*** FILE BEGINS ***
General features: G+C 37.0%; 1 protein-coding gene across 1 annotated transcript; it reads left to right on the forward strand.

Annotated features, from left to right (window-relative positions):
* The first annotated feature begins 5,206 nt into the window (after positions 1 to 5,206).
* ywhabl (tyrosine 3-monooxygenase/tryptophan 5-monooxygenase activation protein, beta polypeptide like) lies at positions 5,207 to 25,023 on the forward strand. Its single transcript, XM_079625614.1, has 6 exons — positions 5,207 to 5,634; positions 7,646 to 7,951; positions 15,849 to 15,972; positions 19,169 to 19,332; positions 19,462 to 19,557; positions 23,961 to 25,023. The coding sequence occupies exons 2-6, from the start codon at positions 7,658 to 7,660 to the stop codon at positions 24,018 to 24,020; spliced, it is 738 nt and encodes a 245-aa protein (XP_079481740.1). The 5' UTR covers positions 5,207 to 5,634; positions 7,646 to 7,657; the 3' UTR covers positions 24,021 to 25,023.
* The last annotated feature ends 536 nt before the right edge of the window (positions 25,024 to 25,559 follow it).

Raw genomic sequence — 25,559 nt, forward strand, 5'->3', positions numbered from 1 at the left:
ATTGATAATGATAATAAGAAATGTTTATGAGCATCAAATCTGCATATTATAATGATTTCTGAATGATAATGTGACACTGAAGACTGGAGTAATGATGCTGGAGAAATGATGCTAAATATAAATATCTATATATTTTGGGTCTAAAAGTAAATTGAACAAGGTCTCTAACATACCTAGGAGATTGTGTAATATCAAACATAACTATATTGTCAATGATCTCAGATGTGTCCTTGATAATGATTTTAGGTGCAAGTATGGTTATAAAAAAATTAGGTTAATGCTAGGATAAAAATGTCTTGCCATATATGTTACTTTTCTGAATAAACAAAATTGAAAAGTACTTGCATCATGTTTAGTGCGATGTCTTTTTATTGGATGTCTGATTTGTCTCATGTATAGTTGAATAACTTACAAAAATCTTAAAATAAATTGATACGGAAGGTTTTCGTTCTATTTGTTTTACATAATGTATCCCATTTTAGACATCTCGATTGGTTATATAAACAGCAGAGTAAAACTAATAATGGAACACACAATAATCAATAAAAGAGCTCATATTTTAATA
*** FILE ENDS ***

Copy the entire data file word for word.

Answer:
General features: G+C 37.0%; 1 protein-coding gene across 1 annotated transcript; it reads left to right on the forward strand.

Annotated features, from left to right (window-relative positions):
* The first annotated feature begins 5,206 nt into the window (after positions 1 to 5,206).
* ywhabl (tyrosine 3-monooxygenase/tryptophan 5-monooxygenase activation protein, beta polypeptide like) lies at positions 5,207 to 25,023 on the forward strand. Its single transcript, XM_079625614.1, has 6 exons — positions 5,207 to 5,634; positions 7,646 to 7,951; positions 15,849 to 15,972; positions 19,169 to 19,332; positions 19,462 to 19,557; positions 23,961 to 25,023. The coding sequence occupies exons 2-6, from the start codon at positions 7,658 to 7,660 to the stop codon at positions 24,018 to 24,020; spliced, it is 738 nt and encodes a 245-aa protein (XP_079481740.1). The 5' UTR covers positions 5,207 to 5,634; positions 7,646 to 7,657; the 3' UTR covers positions 24,021 to 25,023.
* The last annotated feature ends 536 nt before the right edge of the window (positions 25,024 to 25,559 follow it).

Raw genomic sequence — 25,559 nt, forward strand, 5'->3', positions numbered from 1 at the left:
ATTGATAATGATAATAAGAAATGTTTATGAGCATCAAATCTGCATATTATAATGATTTCTGAATGATAATGTGACACTGAAGACTGGAGTAATGATGCTGGAGAAATGATGCTAAATATAAATATCTATATATTTTGGGTCTAAAAGTAAATTGAACAAGGTCTCTAACATACCTAGGAGATTGTGTAATATCAAACATAACTATATTGTCAATGATCTCAGATGTGTCCTTGATAATGATTTTAGGTGCAAGTATGGTTATAAAAAAATTAGGTTAATGCTAGGATAAAAATGTCTTGCCATATATGTTACTTTTCTGAATAAACAAAATTGAAAAGTACTTGCATCATGTTTAGTGCGATGTCTTTTTATTGGATGTCTGATTTGTCTCATGTATAGTTGAATAACTTACAAAAATCTTAAAATAAATTGATACGGAAGGTTTTCGTTCTATTTGTTTTACATAATGTATCCCATTTTAGACATCTCGATTGGTTATATAAACAGCAGAGTAAAACTAATAATGGAACACACAATAATCAATAAAAGAGCTCATATTTTAATA